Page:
To estimate a two-way cluster robust coefficient covariance in EViews, open the equation dialog in your panel workfile, then click on the Options tab to display the panel equations options page:
In the Coef covariance method combo on the left, select White cross-section (period cluster) for one-way period clustering, White period (cross-section clustering) for one-way cross-section clustering, White (diagonal) for unstructured heteroskedasticity robust covariances, or White two-way cluster for clustering by both cross-section and period.
Click on OK to estimate the equation with this option and display the estimation results.
You may also compute two-way clustered standard errors in pooled data settings. Simply open the pool object, click on Estimate, and then on the Options tab:
Functional Coefficients Models
Functional coefficient regression is a semi-parametric approach to extend the standard regression framework by allowing the,
EViews 12 offers a completely revamped interface for estimating and working with these models along with new tools for examining the properties of your functional coefficients estimates:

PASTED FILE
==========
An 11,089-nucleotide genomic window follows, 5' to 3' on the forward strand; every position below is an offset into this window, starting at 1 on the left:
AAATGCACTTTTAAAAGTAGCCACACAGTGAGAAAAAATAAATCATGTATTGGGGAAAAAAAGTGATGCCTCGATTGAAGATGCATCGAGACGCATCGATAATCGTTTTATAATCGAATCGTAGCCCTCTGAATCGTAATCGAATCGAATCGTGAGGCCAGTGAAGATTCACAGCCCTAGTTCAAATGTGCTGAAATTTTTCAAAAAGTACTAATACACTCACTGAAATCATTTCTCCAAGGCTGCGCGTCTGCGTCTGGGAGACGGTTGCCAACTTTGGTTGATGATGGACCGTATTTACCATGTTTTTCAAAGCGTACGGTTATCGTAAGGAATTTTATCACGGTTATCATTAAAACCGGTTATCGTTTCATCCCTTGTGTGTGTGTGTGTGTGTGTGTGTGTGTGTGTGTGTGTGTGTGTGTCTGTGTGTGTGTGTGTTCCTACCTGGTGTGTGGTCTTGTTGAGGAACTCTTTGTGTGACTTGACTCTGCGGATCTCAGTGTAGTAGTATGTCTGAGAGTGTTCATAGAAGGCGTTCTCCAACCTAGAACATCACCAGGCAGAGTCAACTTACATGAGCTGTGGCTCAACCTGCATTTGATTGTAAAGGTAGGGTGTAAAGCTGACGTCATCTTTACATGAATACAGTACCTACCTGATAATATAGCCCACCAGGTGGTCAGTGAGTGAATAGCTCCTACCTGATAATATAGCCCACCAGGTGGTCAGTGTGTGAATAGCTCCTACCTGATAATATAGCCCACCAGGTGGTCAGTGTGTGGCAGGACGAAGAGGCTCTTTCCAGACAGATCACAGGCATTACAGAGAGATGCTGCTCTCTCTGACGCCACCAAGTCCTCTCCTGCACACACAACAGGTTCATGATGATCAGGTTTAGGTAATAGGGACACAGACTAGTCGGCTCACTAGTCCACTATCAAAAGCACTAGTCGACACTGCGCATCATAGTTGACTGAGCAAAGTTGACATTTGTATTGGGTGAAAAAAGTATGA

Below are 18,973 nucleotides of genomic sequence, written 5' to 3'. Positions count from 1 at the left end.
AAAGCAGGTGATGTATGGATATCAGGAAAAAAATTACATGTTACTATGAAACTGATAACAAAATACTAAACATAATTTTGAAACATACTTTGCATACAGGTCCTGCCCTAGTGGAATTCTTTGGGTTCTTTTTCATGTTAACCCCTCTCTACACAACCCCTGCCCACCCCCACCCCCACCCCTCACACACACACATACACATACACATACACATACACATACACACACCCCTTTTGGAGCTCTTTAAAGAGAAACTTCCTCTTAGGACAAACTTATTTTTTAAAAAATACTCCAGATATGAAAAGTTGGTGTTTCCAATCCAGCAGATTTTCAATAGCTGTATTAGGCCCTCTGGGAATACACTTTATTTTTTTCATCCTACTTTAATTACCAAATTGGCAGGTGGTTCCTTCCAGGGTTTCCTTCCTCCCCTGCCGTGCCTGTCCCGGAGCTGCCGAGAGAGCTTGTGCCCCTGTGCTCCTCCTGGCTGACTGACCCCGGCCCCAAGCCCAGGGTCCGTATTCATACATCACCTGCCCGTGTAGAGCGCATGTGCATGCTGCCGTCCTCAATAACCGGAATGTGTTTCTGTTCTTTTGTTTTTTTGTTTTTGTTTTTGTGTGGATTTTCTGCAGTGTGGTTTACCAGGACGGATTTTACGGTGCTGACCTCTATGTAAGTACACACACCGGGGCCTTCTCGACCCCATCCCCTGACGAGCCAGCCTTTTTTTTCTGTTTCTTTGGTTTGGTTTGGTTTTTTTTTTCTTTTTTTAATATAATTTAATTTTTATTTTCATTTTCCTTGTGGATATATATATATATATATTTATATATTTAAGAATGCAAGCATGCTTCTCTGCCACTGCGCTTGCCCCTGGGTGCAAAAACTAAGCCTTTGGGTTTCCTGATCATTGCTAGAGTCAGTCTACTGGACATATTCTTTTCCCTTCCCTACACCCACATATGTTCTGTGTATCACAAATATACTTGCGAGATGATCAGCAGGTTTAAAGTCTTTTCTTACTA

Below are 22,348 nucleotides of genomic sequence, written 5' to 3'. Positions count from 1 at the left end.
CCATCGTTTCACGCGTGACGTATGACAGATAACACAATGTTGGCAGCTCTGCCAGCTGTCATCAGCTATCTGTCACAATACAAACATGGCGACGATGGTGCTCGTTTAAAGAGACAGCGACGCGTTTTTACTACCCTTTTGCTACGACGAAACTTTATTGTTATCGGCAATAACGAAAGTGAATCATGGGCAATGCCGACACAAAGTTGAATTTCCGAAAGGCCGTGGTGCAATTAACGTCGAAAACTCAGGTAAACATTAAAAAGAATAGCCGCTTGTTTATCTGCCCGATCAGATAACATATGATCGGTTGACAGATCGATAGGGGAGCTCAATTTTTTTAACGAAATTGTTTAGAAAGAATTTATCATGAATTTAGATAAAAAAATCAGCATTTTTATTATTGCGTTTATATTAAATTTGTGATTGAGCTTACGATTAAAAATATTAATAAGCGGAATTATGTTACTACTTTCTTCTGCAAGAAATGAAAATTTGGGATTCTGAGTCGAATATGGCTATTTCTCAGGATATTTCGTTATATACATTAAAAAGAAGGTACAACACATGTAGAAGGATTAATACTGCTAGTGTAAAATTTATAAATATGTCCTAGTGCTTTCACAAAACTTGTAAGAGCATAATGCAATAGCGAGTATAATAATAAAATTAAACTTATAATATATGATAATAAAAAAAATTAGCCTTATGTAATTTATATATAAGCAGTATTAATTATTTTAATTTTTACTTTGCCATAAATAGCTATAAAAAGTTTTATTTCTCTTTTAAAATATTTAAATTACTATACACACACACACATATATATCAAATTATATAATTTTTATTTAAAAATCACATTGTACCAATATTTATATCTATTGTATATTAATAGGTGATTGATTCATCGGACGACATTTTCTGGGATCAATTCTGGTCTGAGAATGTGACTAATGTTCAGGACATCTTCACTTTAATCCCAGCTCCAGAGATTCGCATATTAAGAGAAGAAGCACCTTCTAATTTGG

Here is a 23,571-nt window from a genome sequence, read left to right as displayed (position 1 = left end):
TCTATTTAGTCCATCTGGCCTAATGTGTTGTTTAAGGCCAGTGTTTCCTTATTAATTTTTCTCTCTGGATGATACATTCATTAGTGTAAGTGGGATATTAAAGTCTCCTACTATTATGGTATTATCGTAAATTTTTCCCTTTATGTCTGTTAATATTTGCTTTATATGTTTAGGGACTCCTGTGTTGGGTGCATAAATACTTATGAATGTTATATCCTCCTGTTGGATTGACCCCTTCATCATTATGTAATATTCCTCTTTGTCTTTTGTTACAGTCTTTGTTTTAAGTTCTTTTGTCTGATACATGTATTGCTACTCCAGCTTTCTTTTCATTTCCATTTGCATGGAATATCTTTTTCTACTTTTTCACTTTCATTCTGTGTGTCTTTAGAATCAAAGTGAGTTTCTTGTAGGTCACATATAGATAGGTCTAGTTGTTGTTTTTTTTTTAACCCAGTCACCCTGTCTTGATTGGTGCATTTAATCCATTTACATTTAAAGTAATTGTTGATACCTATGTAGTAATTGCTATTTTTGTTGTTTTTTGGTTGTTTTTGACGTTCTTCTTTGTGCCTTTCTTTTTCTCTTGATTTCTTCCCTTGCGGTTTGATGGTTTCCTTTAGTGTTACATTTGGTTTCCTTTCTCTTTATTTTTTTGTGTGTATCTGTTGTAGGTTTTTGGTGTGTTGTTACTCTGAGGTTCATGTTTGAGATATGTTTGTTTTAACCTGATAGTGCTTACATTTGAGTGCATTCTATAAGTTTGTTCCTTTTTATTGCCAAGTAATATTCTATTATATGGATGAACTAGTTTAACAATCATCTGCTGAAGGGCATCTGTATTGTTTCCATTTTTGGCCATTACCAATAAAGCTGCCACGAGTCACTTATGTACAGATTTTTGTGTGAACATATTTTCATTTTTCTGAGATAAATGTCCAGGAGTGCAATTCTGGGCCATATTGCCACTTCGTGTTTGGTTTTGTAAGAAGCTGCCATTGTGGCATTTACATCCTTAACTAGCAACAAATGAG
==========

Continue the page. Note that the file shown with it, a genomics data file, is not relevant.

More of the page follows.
- Enhanced Interface provides additional control over the computation of final and pilot bandwidths, with new methods for obtaining bandwidths.
- New views permit examination of the bandwidth selection procedure results for both pilot and final bandwidths, and functional bias curves.
- Sophisticated forecasting engine performs static and dynamic forecasting via plug-in, Monte Carlo (asymptotic), Monte Carlo bootstrap, and full bootstrap methods. Stochastic resampling routines support computation of simulation based forecast standard errors and confidence intervals:
- New proc allows you to specify a local pilot bandwidth that is independent of the estimation pilot bandwidth for computation of diagnostic views.
Cross-Sectionally Dependent Panel Unit Root Tests
Since many economic time series have short samples but are observed over many cross-sections, multivariate unit root tests that combine results for different cross-sections, colloquially referred to as first generation panel unit root tests, offered improved statistical power over their univariate counterparts. These first generation panel unit root tests involve unit root testing on pooled panel data, with (possibly) individual trend, intercepts, and lag coefficients. While this framework is a natural first step, it comes at the steep cost of requiring cross-sectional independence.